Continuity as the Path to Change: Institutional Innovation in the 1976 British Race Relations Act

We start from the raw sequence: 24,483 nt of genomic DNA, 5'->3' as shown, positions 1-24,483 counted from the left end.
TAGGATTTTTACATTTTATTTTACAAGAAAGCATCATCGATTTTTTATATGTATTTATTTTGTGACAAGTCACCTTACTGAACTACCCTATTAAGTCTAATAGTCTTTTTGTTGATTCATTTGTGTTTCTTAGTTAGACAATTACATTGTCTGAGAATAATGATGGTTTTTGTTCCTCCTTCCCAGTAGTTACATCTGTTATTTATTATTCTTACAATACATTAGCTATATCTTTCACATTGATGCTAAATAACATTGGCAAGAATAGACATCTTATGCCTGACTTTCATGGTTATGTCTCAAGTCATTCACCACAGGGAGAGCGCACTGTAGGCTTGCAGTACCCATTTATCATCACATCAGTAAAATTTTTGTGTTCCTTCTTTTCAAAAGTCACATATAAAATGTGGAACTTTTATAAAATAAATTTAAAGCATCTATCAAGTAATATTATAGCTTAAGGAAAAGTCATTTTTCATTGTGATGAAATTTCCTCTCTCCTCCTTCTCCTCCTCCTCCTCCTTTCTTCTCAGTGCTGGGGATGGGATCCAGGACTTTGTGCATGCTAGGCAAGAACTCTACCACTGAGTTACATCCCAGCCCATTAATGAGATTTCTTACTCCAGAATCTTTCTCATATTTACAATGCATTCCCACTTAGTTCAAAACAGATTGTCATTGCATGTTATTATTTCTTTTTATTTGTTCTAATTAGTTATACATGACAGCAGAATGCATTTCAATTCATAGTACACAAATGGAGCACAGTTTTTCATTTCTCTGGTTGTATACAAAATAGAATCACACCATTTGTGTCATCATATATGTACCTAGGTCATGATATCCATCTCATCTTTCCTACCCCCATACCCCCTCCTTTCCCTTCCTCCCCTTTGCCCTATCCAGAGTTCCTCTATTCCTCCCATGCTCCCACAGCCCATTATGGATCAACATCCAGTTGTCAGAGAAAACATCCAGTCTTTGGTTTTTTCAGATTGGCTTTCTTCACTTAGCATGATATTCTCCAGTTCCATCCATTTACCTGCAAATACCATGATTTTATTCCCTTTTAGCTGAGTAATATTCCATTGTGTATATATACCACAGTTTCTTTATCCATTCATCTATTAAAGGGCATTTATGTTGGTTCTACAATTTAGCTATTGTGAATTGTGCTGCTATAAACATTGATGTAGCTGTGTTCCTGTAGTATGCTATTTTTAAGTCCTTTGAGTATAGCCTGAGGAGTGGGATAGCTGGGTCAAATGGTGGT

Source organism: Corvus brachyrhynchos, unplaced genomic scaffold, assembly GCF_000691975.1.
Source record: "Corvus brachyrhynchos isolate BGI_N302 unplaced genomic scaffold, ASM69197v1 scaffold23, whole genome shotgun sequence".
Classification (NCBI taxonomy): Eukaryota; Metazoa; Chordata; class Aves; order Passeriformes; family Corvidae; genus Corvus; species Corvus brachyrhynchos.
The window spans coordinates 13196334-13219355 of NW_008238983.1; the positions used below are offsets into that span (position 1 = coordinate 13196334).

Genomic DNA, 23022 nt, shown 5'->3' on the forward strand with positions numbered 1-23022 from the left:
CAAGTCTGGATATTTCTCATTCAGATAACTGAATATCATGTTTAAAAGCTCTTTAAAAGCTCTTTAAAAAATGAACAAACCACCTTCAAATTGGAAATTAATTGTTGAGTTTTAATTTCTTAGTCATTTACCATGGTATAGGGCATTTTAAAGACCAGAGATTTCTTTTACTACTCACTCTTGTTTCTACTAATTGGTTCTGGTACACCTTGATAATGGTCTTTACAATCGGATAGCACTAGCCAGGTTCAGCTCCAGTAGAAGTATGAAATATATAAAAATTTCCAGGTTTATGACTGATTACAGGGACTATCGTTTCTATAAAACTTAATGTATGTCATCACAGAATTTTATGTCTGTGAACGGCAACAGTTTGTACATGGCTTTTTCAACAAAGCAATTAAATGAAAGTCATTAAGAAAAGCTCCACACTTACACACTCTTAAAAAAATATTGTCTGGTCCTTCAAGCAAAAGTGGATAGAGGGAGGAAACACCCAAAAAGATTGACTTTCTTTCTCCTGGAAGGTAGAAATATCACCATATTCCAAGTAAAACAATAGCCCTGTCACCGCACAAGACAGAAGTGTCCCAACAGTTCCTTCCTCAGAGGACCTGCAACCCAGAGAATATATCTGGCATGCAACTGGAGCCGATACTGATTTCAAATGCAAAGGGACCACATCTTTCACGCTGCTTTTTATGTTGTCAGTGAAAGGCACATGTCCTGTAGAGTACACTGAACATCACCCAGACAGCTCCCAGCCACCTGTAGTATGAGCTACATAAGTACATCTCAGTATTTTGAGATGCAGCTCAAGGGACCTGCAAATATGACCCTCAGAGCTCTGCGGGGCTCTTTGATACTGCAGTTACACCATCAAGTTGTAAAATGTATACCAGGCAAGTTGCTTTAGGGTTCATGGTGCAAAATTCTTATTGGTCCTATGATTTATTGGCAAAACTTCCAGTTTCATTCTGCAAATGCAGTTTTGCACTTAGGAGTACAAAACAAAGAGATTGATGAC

Institutional innovation can, paradoxically, be a product of institutional continuity. New institutions often emerge in a bifurcated manner in which formal institutions (such as laws and written rules) are accompanied by informal institutions (such as ideas that motivate and help determine the precise nature of specific policies). When informal institutions include ideas that track policy developments in other spheres or other countries, they can influence innovations in formal institutions. The development of the 1976 British Race Relations Act illustrates this dynamic. When British race institutions were established in the 1960s, they reflected the prevailing idea that British policies should incorporate lessons learned from North America. When Britain revisited its anti-racism provisions in 1976, policy experts looked again to North America and found that much had changed there in the interim. They subsequently altered Britain’s formal institutions to include U.S.-inspired “race-conscious” measures.